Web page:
To spur economic activity in Brazil, the government decided to do something unique: it opened up basic infrastructure projects (railroads, energy, roads, ports, etc) to private investors to use their retirement funds.
Explaining the deal
Let's go in parts: in Brazil, employers must contribute a fraction of their workers' salary to a tax-free account, which such workers can only use in very specific circumstances (buying a house, involuntary unemployment, etc). The money in such retirement funds are typically restricted and can only be invested in a few investment vehicles tightly regulated by the government, such as savings accounts and CDs. Therefore, it's no surprise they don't earn a huge return compared to all the options that would be available were such restrictions inexistent.
Now, in order to heat up the much needed area of infrastructure development, the government is allowing workers to invest part of their retirement funds into selected infrastructure projects.
What does this have to do with non-brazilian workers, you ask? Everything. Why? Because the companies poised to gain from these government-lead efforts are many and if brazilian investors join the bandwagon these companies should ring nice profits in the next few years.
The bad news
The bad news is that many of these builders and engineering companies are private and as such are very hard to invest in directly. They are the likes of Grupo Votorantim, Queiroz Galvão, Camargo Correa, and Odebretch.
The good news
The good news though is that some are public and even the private ones sometimes hold smaller subsidiaries that are publicly traded. For example, the financial arm of Grupo Votorantim, Votorantim Finanças, emits bonds from time to time, while Queiroz Galvão's subsidiary Braskem is publicly traded under the symbol BRKM3 -- though, Braskem is in the plastics and recycling business.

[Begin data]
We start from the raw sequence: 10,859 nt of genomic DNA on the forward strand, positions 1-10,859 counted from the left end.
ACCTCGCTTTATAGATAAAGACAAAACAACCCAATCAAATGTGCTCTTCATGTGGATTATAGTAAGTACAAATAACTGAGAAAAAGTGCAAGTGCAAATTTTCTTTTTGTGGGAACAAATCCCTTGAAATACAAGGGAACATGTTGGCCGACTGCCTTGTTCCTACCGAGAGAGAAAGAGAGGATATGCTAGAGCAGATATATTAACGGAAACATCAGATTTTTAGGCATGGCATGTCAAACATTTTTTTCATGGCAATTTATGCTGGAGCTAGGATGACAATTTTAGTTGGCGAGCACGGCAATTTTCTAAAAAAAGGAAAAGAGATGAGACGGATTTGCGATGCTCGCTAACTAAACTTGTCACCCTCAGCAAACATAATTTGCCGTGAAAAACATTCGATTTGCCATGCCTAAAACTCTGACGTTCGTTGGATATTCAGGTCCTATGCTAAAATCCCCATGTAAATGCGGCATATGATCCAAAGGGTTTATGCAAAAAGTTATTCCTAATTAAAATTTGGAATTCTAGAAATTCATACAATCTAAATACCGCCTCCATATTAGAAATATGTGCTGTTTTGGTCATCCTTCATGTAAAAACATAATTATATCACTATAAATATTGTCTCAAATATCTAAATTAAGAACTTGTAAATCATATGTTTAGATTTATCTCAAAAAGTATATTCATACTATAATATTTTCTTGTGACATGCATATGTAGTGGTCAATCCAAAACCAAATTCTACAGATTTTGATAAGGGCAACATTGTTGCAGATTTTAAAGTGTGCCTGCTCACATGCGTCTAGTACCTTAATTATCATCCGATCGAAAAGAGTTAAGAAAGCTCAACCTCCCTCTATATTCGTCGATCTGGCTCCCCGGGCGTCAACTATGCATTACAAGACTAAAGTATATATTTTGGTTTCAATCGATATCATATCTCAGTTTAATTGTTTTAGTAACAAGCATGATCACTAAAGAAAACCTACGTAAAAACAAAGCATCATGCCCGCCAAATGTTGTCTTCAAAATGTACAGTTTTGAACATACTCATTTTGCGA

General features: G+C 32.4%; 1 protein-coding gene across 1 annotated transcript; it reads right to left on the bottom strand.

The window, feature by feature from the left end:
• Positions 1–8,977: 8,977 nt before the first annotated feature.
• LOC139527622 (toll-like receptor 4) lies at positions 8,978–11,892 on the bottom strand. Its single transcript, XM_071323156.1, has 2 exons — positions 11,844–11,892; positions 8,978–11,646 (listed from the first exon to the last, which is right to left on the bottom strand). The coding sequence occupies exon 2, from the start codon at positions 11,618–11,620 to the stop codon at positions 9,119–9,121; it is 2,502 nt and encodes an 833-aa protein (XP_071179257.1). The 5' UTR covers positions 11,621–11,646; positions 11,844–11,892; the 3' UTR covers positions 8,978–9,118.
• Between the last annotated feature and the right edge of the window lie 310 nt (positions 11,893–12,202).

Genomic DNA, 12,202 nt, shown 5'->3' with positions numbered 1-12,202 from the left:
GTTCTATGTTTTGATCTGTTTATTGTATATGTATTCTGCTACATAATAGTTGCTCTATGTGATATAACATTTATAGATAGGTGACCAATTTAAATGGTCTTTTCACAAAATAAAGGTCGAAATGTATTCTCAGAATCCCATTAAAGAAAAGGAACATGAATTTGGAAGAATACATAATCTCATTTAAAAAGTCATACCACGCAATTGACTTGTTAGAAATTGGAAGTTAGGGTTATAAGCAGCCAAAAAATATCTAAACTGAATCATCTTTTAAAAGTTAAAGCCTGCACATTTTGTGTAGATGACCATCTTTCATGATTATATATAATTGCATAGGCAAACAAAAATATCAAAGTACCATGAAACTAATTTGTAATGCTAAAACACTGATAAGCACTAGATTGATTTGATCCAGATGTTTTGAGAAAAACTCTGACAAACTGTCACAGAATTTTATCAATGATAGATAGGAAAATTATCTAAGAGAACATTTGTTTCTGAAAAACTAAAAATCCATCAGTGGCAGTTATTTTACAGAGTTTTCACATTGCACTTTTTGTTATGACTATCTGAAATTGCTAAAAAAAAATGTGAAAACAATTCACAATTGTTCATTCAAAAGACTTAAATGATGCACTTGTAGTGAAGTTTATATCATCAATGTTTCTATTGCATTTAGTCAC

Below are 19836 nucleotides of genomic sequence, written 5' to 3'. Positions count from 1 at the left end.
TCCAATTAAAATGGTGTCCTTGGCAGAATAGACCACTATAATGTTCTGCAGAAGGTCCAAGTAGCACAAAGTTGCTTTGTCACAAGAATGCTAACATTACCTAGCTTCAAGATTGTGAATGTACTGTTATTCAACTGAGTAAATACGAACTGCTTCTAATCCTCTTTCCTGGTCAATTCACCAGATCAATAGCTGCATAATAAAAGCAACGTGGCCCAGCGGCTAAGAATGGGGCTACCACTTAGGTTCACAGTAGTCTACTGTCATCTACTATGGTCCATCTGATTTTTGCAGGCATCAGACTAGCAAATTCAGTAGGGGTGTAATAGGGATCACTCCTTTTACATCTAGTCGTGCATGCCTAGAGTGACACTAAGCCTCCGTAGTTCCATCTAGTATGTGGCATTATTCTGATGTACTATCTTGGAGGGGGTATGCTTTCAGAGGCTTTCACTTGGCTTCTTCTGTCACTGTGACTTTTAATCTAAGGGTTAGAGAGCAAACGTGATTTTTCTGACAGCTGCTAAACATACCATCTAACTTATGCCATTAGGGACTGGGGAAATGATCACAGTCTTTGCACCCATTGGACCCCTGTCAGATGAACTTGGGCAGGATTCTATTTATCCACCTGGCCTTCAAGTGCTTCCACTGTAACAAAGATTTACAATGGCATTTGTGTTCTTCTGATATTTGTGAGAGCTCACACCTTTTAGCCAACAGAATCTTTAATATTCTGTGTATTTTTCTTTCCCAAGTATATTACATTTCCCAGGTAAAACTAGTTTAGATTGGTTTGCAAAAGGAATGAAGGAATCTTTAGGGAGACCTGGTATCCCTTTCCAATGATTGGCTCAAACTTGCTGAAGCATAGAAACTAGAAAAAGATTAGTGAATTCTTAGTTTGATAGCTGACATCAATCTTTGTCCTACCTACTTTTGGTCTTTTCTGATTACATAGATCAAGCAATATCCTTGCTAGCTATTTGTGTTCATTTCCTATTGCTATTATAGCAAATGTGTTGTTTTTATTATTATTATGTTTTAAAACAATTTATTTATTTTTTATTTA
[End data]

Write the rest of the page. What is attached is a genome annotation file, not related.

Camargo Correa also holds several companies, some which are public, such as ticker CCRO3, which is in the business of maintaining roads and commercially exploiting their toll booths. With more roads, toll booths are sure to boom too.
Finally, there are is one company left that is publicly traded and directly into the construction business: Andrade Guitierrez, which trades under the ticker CANT3B.
Sadly though, none of these are available as ADRs in the US. However, a strict ADR investor can still get some fringe benefits by investing in basic materials and exploration companies, such as chemicals company Braskem (ADR symbol BAK), Steel companies Gerdau (GGB) and Siderúrgica Nacional (SID), mining company Vale do Rio Doce (VALE) and homebuilder giant Gafisa (GSA). A far away alternative would be ETF EWZ.
None of these investments though are sure things, of course. These are just starting points. It's possible that these companies are overvalued and that the boon due to the new government-sponsored infrastructure projects have already been factored into their prices. Do your own homework before investing.
Disclaimer: I own GGB at the time of writing.